I still feel that some sort of written explanation would not be too much to ask...

All Clogged Up,

Dear Jerry,

Thank you for your very colorful letter informing us of your recent dissatisfaction with our WEST VIRGINIA BRAND HAM.  Please accept my apology for the delay in responding to you; however, your letter just reached our office.  It was forwarded to us by our promotional clearing house.

Your interest in bringing the problem to our attention is appreciated.  To prove to you that you can depend on the quality of our products, enclosed is a coupon to replace the product that you found unsatisfactory. 

It is consistent policy of Hygrade to provide the highest and purest product available to our customers.  However, when millions of pounds of products are processed and shipped from our manufacturing facilities across the country, it is not unlikely that a few will be misjudged.  Please accept our apology for any inconvenience that this inconvenience caused you.

Concerned consumers like you maje it possible for us to take the necessary steps to prevent mistakes such as the one you experienced from happening again.  We hope you will continue to be our valued customer and our products will meet your fullest expectations.


Consumer Affairs Manager

Reference P10-174-6

My response to Diana, Customer Affairs Manager, sent 6/1/1996
Dear Diana:

I am writing to thank you for the letter which detailed the trifles of the animal flesh industry.  In addition, I appreciate the wonderful coupon for a free ham.  I immediately picked one up and cooked it for my family--the same people who, for months, called me the grim reaper.   The response: OVERWHELMING SATISFACTION.

I now crave water in the worst way.  At night, I wake up and jump in the pool to drink as much and as quickly as I can.  You see, ever since your free ham coupon, I’ve had ham every meal (have you ever had a “hamshake?”).  In the wake of my animal flesh satisfaction, I am left absolutely parched.  It’s like a forest fire--I just keep on feeding it water, and it rages on!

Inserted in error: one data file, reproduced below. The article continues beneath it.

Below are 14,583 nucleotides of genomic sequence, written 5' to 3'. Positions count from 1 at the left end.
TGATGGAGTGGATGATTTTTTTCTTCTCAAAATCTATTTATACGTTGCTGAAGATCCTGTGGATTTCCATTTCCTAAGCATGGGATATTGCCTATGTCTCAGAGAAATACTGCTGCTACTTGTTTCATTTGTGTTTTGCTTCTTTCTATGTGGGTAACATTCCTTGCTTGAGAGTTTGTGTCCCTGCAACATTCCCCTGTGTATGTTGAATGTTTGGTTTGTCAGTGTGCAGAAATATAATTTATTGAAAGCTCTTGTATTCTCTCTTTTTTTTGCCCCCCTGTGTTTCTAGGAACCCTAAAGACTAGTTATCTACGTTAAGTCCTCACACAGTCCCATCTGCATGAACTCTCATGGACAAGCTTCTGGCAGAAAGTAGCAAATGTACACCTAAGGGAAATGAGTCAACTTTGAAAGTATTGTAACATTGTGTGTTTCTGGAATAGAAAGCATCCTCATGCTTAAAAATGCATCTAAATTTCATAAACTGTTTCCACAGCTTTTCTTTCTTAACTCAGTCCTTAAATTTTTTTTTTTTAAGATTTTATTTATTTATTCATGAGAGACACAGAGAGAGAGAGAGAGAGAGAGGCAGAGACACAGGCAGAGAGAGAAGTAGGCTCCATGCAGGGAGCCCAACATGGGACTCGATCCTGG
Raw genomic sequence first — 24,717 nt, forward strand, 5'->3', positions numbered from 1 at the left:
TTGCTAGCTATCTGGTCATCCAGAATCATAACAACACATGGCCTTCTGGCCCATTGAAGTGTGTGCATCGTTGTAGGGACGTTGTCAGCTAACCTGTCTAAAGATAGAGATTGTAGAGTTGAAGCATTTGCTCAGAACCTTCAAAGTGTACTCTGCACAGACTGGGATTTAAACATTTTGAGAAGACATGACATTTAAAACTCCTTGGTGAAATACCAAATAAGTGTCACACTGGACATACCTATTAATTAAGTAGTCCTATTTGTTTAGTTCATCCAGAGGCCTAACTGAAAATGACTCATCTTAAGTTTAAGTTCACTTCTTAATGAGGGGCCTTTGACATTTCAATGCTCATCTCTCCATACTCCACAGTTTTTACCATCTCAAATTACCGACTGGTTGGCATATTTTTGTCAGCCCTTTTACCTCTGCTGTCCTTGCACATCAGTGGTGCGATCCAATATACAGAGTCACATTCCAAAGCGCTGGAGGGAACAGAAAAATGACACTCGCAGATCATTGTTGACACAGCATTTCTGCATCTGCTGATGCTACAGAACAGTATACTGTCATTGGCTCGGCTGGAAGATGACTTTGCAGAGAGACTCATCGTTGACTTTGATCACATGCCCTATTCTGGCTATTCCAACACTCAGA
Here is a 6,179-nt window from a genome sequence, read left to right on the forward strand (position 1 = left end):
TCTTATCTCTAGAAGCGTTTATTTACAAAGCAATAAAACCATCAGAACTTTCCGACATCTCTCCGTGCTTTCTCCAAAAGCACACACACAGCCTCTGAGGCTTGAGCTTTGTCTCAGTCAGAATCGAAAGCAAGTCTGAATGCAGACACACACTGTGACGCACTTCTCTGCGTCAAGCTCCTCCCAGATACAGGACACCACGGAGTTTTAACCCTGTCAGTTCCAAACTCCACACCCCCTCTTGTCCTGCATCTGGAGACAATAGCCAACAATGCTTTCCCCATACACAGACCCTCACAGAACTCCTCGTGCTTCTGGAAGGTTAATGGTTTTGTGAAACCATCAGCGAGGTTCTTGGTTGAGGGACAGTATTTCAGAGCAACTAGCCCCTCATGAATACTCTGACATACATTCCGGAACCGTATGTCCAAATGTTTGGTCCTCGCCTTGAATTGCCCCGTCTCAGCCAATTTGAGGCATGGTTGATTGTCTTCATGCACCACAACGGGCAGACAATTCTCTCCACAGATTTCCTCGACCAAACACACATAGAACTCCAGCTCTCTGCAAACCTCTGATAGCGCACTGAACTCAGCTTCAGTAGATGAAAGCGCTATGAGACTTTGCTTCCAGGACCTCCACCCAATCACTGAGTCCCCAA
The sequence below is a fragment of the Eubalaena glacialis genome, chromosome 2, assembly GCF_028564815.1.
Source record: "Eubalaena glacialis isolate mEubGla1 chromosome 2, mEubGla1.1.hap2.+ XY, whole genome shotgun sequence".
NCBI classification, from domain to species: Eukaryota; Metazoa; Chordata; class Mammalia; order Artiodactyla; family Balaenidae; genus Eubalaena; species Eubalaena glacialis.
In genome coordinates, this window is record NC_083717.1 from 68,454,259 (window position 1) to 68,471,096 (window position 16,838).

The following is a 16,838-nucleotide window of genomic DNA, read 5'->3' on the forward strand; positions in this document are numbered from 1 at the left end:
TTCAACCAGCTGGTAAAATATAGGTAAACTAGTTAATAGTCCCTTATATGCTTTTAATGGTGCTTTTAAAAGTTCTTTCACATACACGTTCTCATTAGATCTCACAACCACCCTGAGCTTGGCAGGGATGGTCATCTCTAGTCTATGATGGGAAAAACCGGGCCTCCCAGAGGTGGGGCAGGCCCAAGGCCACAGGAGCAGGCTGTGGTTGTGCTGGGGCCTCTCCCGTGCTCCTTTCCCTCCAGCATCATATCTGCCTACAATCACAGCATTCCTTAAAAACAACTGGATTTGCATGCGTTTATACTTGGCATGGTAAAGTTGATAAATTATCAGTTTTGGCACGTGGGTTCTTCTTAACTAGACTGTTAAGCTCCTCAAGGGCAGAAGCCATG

I have prepared ham in every manner known to mankind, and, this fall, intend to publish a “ham-only” cookbook.  If you are interested in some of my recipes, let me know, I will forward them, no charge.  Some recipes include: Cajun Ham Salad, Marinated Ham Steaks, “Scam-a-Ham-Thank-You-Ma’am” Sandwiches, and Honey-Ham Gelatin with Fresh Pineapple Slices.

I’ll bet with millions of pounds of meat (as you stated in the letter), the sight of blood and the sounds of agonizing shrieks are commonplace--something to gage what time it is.   Luckily, as consumers, we are shielded from this unsightly and inhumane act of slaughter.  I’ll bet if the roles were reversed, and the pigs were killing us by the millions, President Clinton would do something about it (then again, probably not).

We just get to load our diet with the end result, and gradually replace all fruits, vegetables, grains and dairy with one product---ham.  I figure that if you fed the pigs all those foods, its safe for me to eat the pig and gain these nutrients, right?  Makes sense to me.

As I polish off this last ham-kabob, I must finish this letter so that I can check on my ham jerky.  In closing, I want to once again thank you, Diana, for your courtesy.



Follow me on Twitter: @hermanletters
Follow me on Facebook

No comments:

Post a Comment